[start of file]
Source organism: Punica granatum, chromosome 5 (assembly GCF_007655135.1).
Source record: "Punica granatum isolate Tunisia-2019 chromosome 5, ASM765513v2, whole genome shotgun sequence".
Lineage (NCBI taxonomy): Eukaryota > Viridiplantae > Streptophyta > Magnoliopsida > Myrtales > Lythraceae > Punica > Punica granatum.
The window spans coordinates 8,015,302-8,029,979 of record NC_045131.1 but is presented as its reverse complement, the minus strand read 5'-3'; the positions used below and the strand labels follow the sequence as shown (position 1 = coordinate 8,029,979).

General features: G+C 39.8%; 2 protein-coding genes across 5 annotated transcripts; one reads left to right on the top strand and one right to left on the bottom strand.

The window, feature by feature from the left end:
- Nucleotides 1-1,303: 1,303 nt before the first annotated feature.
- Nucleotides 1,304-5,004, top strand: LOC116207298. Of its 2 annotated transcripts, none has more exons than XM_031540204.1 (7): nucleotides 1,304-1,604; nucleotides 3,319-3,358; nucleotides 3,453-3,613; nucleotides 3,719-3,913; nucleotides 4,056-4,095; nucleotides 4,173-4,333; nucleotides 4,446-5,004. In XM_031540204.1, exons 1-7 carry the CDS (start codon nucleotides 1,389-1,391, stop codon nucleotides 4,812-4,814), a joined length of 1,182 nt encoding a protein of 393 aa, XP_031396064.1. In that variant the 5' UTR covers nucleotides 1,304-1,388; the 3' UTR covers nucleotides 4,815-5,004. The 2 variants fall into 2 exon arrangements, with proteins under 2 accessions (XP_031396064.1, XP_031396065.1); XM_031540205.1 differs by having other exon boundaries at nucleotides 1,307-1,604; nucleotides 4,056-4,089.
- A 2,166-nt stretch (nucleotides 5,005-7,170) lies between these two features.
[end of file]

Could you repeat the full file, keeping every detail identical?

Source organism: Punica granatum, chromosome 5 (assembly GCF_007655135.1).
Source record: "Punica granatum isolate Tunisia-2019 chromosome 5, ASM765513v2, whole genome shotgun sequence".
Lineage (NCBI taxonomy): Eukaryota > Viridiplantae > Streptophyta > Magnoliopsida > Myrtales > Lythraceae > Punica > Punica granatum.
The window spans coordinates 8,015,302-8,029,979 of record NC_045131.1 but is presented as its reverse complement, the minus strand read 5'-3'; the positions used below and the strand labels follow the sequence as shown (position 1 = coordinate 8,029,979).

General features: G+C 39.8%; 2 protein-coding genes across 5 annotated transcripts; one reads left to right on the top strand and one right to left on the bottom strand.

The window, feature by feature from the left end:
- Nucleotides 1-1,303: 1,303 nt before the first annotated feature.
- Nucleotides 1,304-5,004, top strand: LOC116207298. Of its 2 annotated transcripts, none has more exons than XM_031540204.1 (7): nucleotides 1,304-1,604; nucleotides 3,319-3,358; nucleotides 3,453-3,613; nucleotides 3,719-3,913; nucleotides 4,056-4,095; nucleotides 4,173-4,333; nucleotides 4,446-5,004. In XM_031540204.1, exons 1-7 carry the CDS (start codon nucleotides 1,389-1,391, stop codon nucleotides 4,812-4,814), a joined length of 1,182 nt encoding a protein of 393 aa, XP_031396064.1. In that variant the 5' UTR covers nucleotides 1,304-1,388; the 3' UTR covers nucleotides 4,815-5,004. The 2 variants fall into 2 exon arrangements, with proteins under 2 accessions (XP_031396064.1, XP_031396065.1); XM_031540205.1 differs by having other exon boundaries at nucleotides 1,307-1,604; nucleotides 4,056-4,089.
- A 2,166-nt stretch (nucleotides 5,005-7,170) lies between these two features.